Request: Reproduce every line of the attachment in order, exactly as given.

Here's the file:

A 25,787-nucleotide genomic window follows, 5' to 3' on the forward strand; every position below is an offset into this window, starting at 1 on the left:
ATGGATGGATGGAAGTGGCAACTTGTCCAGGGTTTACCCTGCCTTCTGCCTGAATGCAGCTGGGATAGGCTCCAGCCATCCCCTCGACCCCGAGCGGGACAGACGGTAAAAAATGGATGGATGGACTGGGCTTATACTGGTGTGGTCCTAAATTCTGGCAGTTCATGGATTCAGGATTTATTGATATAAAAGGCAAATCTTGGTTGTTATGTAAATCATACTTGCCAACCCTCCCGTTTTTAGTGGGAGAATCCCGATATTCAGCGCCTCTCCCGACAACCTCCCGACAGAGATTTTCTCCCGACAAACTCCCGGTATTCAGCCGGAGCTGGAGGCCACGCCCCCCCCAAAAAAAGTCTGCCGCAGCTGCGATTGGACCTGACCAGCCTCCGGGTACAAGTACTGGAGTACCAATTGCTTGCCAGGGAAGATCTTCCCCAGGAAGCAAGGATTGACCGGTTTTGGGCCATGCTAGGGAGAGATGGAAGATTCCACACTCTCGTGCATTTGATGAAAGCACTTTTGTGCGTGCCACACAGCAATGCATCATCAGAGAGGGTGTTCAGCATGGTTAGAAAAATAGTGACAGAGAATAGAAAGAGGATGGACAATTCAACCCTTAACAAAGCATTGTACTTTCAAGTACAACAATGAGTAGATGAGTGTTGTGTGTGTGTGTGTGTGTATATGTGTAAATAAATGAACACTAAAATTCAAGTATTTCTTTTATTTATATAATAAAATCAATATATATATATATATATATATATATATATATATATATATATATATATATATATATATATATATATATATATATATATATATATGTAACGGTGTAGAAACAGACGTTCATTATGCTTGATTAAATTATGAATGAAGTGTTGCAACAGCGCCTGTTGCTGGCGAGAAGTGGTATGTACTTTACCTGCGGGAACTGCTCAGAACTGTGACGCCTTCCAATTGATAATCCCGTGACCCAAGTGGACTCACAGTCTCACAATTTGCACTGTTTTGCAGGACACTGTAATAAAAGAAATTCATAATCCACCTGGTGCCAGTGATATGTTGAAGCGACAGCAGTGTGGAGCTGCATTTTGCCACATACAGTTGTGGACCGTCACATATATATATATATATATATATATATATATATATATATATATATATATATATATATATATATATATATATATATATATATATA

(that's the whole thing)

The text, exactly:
A 25,787-nucleotide genomic window follows, 5' to 3' on the forward strand; every position below is an offset into this window, starting at 1 on the left:
ATGGATGGATGGAAGTGGCAACTTGTCCAGGGTTTACCCTGCCTTCTGCCTGAATGCAGCTGGGATAGGCTCCAGCCATCCCCTCGACCCCGAGCGGGACAGACGGTAAAAAATGGATGGATGGACTGGGCTTATACTGGTGTGGTCCTAAATTCTGGCAGTTCATGGATTCAGGATTTATTGATATAAAAGGCAAATCTTGGTTGTTATGTAAATCATACTTGCCAACCCTCCCGTTTTTAGTGGGAGAATCCCGATATTCAGCGCCTCTCCCGACAACCTCCCGACAGAGATTTTCTCCCGACAAACTCCCGGTATTCAGCCGGAGCTGGAGGCCACGCCCCCCCCAAAAAAAGTCTGCCGCAGCTGCGATTGGACCTGACCAGCCTCCGGGTACAAGTACTGGAGTACCAATTGCTTGCCAGGGAAGATCTTCCCCAGGAAGCAAGGATTGACCGGTTTTGGGCCATGCTAGGGAGAGATGGAAGATTCCACACTCTCGTGCATTTGATGAAAGCACTTTTGTGCGTGCCACACAGCAATGCATCATCAGAGAGGGTGTTCAGCATGGTTAGAAAAATAGTGACAGAGAATAGAAAGAGGATGGACAATTCAACCCTTAACAAAGCATTGTACTTTCAAGTACAACAATGAGTAGATGAGTGTTGTGTGTGTGTGTGTGTGTATATGTGTAAATAAATGAACACTAAAATTCAAGTATTTCTTTTATTTATATAATAAAATCAATATATATATATATATATATATATATATATATATATATATATATATATATATATATATATATATATATATATATATATATATATGTAACGGTGTAGAAACAGACGTTCATTATGCTTGATTAAATTATGAATGAAGTGTTGCAACAGCGCCTGTTGCTGGCGAGAAGTGGTATGTACTTTACCTGCGGGAACTGCTCAGAACTGTGACGCCTTCCAATTGATAATCCCGTGACCCAAGTGGACTCACAGTCTCACAATTTGCACTGTTTTGCAGGACACTGTAATAAAAGAAATTCATAATCCACCTGGTGCCAGTGATATGTTGAAGCGACAGCAGTGTGGAGCTGCATTTTGCCACATACAGTTGTGGACCGTCACATATATATATATATATATATATATATATATATATATATATATATATATATATATATATATATATATATATATATATATATATA